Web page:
I feel like that was my doing. Why I wanted to do with this play, and perhaps what I’m trivializing is that I feel with Of Mice and Men, I wonder sometimes why George is with Lennie. I can think of loads of reasons why Lennie is with George, because he takes care of him and stops him from being dead, probably. But I’ve never really quite understood the reverse, and I thought it was my duty to make George enjoy Lennie’s company, and that made my job to try and make George laugh, and to try and warm him up, so it’s not just a kind of paternal relationship, it’s like a fraternal relationship. I feel like we’ve done a good job of that. There will be scenes, I hope, when people will watch it, and that’s the feedback that we’ve got so far, that you understand why these people hang out, and I feel like the comedy is a big part of that. If you feel like people are enjoying themselves, you understand why they’re living their lives the way they are.

You’re primarily known around town for comedy. What pressure are you feeling as you step into an iconic role like this?

I have to say, people come in with expectations. I’ve never seen a production of the play and I haven’t seen the film, so I feel a little bit unburdened by that, if that makes sense. I don’t have any idea how to “do it right.” [Laughs] I’ve never seen anybody do it so I don’t know what I’m doing is wrong, it’s only through instinct that I know if I’m doing it wrong. I don’t feel the pressure in that sense. I know that people come to it with a lot of expectation, but so far, we’ve only had audiences that have been amazing. I’m sure it’s because of James, but our audience is so much younger than the average kind of Broadway audience, which is great because the whole idea is that we bring these classic pieces to an audience that hasn’t seen them before. But I guess in a roundabout way, what I mean by that is, I don’t feel a huge amount of pressure, but I do feel like a huge amount of the audience don’t have the expectations that an older audience would. I feel very lucky.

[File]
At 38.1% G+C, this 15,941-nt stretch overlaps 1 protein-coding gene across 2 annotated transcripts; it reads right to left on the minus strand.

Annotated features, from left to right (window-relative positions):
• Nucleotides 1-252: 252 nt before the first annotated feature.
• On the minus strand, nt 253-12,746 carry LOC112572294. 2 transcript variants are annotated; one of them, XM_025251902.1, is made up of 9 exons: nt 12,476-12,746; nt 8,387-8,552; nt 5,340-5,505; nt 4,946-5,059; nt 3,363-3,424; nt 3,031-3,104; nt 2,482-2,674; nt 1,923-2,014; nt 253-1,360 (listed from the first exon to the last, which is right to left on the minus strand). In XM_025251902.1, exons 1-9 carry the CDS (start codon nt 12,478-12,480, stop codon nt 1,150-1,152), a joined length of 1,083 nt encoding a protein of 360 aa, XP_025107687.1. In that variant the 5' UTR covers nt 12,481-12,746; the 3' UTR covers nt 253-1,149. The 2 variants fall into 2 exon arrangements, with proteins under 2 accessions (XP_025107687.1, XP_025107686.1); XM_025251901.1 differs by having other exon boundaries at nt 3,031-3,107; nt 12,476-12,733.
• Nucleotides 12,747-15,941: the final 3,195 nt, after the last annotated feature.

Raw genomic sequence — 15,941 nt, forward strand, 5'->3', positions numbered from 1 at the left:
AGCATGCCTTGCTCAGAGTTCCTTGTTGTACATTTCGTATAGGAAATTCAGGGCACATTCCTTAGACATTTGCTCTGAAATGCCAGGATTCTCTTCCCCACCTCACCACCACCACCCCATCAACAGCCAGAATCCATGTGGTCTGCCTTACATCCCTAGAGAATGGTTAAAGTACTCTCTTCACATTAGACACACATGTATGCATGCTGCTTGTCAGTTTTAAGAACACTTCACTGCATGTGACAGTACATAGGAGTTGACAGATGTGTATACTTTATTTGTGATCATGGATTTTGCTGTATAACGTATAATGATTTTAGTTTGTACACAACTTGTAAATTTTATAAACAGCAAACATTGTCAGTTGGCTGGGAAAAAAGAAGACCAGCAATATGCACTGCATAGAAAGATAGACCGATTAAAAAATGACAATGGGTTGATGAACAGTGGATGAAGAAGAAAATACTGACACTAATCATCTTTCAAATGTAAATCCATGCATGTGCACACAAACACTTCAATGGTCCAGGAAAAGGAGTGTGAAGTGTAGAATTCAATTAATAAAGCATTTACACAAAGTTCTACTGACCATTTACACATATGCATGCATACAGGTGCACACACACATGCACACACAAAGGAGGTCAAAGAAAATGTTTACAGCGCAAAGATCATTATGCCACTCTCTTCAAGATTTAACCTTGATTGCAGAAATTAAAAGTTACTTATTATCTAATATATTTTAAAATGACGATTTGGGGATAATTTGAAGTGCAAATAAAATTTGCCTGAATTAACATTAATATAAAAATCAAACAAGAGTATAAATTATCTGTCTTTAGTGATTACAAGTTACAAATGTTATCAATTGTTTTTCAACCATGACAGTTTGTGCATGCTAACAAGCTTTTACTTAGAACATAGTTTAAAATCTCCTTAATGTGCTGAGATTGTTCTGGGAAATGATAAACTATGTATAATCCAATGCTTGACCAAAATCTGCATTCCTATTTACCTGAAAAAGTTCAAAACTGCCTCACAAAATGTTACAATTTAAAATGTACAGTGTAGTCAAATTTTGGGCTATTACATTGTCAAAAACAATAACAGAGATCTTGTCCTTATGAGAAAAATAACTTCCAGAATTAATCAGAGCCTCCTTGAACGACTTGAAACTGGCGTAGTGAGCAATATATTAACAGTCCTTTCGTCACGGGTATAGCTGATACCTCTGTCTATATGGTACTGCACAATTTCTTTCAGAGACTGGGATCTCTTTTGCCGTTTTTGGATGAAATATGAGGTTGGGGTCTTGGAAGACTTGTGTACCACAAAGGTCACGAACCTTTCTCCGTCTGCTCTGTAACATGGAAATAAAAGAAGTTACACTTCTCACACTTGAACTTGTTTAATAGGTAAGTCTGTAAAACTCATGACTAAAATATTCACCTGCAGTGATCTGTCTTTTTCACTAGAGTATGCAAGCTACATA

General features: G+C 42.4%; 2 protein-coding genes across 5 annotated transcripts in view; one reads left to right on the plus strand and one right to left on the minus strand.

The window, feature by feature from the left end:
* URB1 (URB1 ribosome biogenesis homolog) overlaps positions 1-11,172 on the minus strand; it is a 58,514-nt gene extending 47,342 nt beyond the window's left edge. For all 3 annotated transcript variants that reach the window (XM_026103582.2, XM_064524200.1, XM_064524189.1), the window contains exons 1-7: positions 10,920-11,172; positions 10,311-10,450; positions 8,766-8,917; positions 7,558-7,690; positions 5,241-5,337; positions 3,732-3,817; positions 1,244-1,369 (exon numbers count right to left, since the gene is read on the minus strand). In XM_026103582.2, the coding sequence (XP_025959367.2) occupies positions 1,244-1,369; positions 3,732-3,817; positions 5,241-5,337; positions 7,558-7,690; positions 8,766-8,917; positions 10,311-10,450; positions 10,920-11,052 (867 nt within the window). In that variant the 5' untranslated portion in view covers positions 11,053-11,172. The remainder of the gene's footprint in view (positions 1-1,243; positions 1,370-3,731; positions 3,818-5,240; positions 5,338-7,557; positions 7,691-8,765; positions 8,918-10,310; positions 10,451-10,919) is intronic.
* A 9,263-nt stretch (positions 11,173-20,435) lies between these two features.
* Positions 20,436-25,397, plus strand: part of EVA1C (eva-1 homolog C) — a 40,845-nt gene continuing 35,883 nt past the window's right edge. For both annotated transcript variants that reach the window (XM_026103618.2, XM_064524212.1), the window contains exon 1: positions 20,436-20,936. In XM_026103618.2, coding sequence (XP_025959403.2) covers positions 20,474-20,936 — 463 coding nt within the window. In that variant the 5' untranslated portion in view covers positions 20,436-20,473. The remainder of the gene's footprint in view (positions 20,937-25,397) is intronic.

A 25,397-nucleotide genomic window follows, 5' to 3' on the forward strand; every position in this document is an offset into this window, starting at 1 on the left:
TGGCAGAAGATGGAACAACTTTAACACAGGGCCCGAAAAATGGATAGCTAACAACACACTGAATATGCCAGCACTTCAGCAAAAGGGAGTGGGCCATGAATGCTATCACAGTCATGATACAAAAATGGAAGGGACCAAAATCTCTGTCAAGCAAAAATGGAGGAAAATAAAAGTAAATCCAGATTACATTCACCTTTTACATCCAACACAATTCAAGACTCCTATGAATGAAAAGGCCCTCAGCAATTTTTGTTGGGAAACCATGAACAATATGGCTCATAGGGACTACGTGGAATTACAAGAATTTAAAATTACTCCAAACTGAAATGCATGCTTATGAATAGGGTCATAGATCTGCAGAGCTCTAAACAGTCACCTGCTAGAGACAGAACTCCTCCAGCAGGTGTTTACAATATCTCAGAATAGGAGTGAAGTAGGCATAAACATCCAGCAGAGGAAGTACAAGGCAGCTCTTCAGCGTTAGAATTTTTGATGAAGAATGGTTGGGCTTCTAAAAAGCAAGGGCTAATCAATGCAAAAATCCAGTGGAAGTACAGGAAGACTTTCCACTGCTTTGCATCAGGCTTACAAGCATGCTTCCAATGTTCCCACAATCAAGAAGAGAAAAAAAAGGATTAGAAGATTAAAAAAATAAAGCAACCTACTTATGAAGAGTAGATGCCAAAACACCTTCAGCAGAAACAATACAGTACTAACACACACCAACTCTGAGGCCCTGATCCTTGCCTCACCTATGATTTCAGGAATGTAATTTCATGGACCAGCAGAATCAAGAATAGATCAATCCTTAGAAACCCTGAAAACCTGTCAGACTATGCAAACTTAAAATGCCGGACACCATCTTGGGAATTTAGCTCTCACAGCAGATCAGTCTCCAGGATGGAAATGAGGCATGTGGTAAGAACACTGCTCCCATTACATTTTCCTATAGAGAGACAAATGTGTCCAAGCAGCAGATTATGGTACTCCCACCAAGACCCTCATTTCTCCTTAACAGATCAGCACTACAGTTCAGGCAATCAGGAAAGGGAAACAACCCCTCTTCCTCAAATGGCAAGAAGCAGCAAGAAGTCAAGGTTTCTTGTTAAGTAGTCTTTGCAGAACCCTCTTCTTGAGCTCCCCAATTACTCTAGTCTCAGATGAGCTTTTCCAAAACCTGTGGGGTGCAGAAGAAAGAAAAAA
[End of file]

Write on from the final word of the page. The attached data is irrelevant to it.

That’s got to be a great feeling.

There’s an expectation definitely. It’s so great that I get to play a character that’s a truly great character. 99 percent of the characters that we play are only slightly interesting.

How did you find your chemistry with Leighton Meester?

We got on really well, almost from the get-go. Our first day of work together, we were in Chicago and I took her drinking. I thought that was important. That’s how I like to start all of my relationships. So, I brought her to Second City and we just hung out. She’s a great girl and really smart and very funny, and she’s doing a great job in the role. We have fun every night.

Do you ever have to apologize off stage for—

Killing her? [Laughs] Well, you know, there’s that weird thing where I have to… it’s so odd, but it’s quite a physical thing that happens, obviously, and I have to leave her, and I’m never 100% sure that she’s not actually dead.

A mark of great acting.

Exactly. A friend of mine came to the show the other night and they said they were genuinely concerned, which was great. They thought that something had gone wrong…which is kind of exciting!

Of Mice and Men opens April 16 at Broadway’s Longacre Theatre.

Of Mice and Men